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Keeping rabbits and chickens together!?!

post #1 of 75
Thread Starter 

Not real sure where this post should go so feel free to move it!  I have heard of people keeping chickens and rabbits together in the same house, I was wondering if they mean the rabbits are caged or running around with the chickens?  I am looking into getting some rabbits in the future and I would like to have cage free rabbits if at all possible.  Any input would be greatly appreciated! big_smile


Edited by Wendyba29 - 10/11/08 at 11:59am

Owned by 1 dog: A Rhodesian Ridgeback/Black Lab/Boxer mix,  3 cats: 1 big black cat, 1 Siamese Manx, and 1 Dilute calico, And currently chickenless, but looking to change that!!

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Owned by 1 dog: A Rhodesian Ridgeback/Black Lab/Boxer mix,  3 cats: 1 big black cat, 1 Siamese Manx, and 1 Dilute calico, And currently chickenless, but looking to change that!!

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post #2 of 75

I have both but keep them separate.  I must say my rabbits are a lot harder to catch.  Maybe someone knows...now you have me curious.  I have never heard of that.

Dogs, Nubian Dairy Goats, Chickens (too many types to list but my favs are the BR and Orps!), Rabbits (AM Chins, Satins, NZ, Cali) 1 Parakeet, and 1 Tortoise.
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Dogs, Nubian Dairy Goats, Chickens (too many types to list but my favs are the BR and Orps!), Rabbits (AM Chins, Satins, NZ, Cali) 1 Parakeet, and 1 Tortoise.
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post #3 of 75

We tried it and the birds almost killed the rabbit. Now she is in her own section of the hen house and happier than a pig in poo.  The first few days they were together the roo kept trying to get the rabbitt in the hen house at night and she wouldn't cooperate.  After a few days, I guess he had enough of his wayward partner and let her know it.  Not good.

Craptastic.
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Craptastic.
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post #4 of 75

Check Hencam.com. She has a rabbit with her hens.

Mom to 33 hens, 1 silkie roo, 2  longhaired dachsunds (rescued) .. Simon and Theodore, cat... Lucille, 2 adult children and Hubby of many years 
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Mom to 33 hens, 1 silkie roo, 2  longhaired dachsunds (rescued) .. Simon and Theodore, cat... Lucille, 2 adult children and Hubby of many years 
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post #5 of 75

Friends of mine have free range rabbits.  They just let them run around the farm.  Sometimes they go in with the chickens sometimes they go in with the horses.  They can catch a few of them but they really just run around everywhere.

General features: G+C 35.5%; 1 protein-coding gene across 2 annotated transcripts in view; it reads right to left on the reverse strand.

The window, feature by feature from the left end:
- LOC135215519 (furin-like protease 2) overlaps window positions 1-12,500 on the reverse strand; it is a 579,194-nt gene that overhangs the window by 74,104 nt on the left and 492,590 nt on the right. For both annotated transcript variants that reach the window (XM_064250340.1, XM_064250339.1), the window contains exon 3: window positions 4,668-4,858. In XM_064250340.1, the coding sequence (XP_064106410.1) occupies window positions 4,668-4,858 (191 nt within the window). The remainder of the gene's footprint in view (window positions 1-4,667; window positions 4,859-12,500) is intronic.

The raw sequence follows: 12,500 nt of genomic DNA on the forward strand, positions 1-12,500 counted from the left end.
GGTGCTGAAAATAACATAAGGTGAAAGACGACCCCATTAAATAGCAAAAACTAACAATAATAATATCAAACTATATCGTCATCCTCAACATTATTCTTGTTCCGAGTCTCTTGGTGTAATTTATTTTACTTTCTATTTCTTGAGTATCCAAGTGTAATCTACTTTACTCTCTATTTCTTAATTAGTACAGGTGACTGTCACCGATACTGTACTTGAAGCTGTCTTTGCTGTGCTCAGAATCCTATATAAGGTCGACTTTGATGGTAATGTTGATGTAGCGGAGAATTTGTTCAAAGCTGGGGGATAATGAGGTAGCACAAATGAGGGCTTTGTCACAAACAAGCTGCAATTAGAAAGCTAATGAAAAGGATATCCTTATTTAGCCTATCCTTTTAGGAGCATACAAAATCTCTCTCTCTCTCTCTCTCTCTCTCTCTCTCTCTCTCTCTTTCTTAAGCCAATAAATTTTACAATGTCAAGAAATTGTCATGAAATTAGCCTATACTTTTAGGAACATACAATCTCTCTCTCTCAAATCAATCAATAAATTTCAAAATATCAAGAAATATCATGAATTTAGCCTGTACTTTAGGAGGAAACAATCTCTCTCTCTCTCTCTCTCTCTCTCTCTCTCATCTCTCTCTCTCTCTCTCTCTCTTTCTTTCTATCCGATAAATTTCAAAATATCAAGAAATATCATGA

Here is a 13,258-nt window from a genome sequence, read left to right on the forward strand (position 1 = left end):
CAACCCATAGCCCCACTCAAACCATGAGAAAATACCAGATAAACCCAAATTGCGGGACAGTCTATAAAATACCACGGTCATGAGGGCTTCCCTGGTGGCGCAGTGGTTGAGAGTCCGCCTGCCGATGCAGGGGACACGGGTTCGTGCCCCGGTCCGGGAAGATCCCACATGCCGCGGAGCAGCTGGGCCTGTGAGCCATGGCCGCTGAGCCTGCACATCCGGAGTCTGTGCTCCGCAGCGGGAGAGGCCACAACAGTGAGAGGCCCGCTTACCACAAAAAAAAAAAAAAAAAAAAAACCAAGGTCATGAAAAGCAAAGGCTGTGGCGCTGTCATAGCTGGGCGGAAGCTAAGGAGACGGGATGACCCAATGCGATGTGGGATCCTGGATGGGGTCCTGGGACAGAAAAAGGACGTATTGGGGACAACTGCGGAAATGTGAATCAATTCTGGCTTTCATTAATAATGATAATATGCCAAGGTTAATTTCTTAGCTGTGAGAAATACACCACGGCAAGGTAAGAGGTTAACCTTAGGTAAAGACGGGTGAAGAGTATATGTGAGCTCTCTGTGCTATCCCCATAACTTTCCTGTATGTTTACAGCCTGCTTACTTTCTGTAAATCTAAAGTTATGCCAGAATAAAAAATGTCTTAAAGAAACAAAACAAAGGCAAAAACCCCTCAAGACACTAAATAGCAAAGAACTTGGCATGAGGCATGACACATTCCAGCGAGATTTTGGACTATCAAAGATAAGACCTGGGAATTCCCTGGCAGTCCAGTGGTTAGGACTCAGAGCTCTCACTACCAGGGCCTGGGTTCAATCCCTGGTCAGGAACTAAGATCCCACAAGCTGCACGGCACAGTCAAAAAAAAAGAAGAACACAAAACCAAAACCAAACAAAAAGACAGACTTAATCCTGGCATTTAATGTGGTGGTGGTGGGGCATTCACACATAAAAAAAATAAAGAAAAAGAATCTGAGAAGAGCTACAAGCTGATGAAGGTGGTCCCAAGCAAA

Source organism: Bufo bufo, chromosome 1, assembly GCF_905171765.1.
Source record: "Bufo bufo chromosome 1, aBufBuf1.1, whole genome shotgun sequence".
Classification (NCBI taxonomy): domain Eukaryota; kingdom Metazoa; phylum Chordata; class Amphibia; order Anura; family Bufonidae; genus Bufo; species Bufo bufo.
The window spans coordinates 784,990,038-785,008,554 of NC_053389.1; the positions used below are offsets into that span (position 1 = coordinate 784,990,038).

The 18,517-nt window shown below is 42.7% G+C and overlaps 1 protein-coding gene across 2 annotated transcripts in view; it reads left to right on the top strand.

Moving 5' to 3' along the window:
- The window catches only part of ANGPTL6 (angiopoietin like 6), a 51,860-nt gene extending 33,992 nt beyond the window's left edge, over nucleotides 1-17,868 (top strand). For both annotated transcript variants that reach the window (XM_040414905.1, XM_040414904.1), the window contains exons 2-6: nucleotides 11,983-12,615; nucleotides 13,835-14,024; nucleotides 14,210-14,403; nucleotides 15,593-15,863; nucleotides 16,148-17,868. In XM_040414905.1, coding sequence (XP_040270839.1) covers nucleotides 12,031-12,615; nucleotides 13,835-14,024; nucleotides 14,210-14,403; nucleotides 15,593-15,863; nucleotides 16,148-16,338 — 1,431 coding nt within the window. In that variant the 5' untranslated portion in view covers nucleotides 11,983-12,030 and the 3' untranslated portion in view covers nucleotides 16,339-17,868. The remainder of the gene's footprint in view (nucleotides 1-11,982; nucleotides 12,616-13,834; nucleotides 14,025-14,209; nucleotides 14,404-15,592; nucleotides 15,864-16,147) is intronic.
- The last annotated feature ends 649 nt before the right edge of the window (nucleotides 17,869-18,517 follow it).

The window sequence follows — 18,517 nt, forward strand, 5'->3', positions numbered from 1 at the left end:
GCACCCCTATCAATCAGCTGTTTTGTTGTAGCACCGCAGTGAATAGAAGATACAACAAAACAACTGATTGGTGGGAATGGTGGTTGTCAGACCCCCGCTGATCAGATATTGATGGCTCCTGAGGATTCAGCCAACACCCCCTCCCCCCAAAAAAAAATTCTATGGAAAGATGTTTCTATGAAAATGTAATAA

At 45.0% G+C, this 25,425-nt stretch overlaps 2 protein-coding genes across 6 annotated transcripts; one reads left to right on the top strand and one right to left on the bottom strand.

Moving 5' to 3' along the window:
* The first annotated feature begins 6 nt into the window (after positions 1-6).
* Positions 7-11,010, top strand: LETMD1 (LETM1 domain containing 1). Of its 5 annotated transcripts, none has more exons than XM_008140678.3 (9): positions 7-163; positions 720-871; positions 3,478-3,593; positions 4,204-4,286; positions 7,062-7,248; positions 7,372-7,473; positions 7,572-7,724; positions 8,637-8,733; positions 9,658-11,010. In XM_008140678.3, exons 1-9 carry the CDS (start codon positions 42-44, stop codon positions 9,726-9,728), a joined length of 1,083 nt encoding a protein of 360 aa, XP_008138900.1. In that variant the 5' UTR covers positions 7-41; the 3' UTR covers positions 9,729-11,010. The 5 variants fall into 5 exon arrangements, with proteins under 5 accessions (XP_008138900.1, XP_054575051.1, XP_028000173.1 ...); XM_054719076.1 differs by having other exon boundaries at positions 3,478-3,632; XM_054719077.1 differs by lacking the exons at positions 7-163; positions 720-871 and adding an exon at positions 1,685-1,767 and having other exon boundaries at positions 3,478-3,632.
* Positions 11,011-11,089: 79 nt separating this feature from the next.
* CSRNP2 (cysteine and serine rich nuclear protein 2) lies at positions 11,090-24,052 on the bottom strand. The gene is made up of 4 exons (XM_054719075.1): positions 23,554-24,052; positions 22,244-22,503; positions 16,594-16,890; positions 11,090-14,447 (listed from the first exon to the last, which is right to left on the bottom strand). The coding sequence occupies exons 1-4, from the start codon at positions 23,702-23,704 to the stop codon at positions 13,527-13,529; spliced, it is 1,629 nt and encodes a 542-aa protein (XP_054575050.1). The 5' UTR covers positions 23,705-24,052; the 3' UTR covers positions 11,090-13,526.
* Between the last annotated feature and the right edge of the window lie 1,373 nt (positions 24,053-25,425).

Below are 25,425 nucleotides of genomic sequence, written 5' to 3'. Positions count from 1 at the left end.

Big Fat Hen Farm
Cindy, Wife to Big Russ, Mom to kids (ages 13,12,9), 6 daycare kids(23 months to 4 years), 19 chickens,  3 cats, 5 rabbits.
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Big Fat Hen Farm
Cindy, Wife to Big Russ, Mom to kids (ages 13,12,9), 6 daycare kids(23 months to 4 years), 19 chickens,  3 cats, 5 rabbits.
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post #6 of 75

I think this is usually referring to keeping rabbits in cages suspended above the coop floor.  I did this and used the DLM and it was great.  The chickens kept the litter turned, picked up any dropped rabbit pellets and the urine smell generated by the rabbits was eliminated by the constant turning of the litter. 

Since chicken manure is a "hot" manure and rabbit droppings are a "cold" manure, this made for a great combination and enables one to utilize this litter on the garden more quickly than normal.

post #7 of 75

I have my grower rabbits in with the Ameraucana banties. They do just fine together. The rabbits are not caged, they have free run of the pen, just like the chickens. I used to have all my rabbits in the pen, but moved my breeders to cages a couple of months ago because the pen was getting too crowded, lol.

Becki

2 EE hens, 4 EE/BCM hens, 1 EE/BCM roo
~Rest in peace sweet Jenna. You will be in our hearts forever. 5/17/2001 - 2/5/2009~
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Becki

2 EE hens, 4 EE/BCM hens, 1 EE/BCM roo
~Rest in peace sweet Jenna. You will be in our hearts forever. 5/17/2001 - 2/5/2009~
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post #8 of 75

If you want to safely keep cage free rabbits build a rabbit house or extension to go with your chicken coop.  There are many issues with keeping rabbits and chickens loose together and odds are it won't work out.  Even if they somehow get along there are health issues such as rabbits being more susceptible to cocci and the chicken feed being unhealthy for them.  Many would also question the practice of leaving them loose in your yard.  It's not good for the rabbits and there's no point.  They aren't laying you eggs or anything like free range chickens and you can't handle them so you might as well watch wild rabbits run around your yard.  Your also leaving them open to predators and untimely deaths like keeping chickens without a coop or run.  Most on here would protest leaving chickens to their fate in your yard with no care.  Like every other animal you keep rabbits really should have their own safe shelter and if necessary pen.

post #9 of 75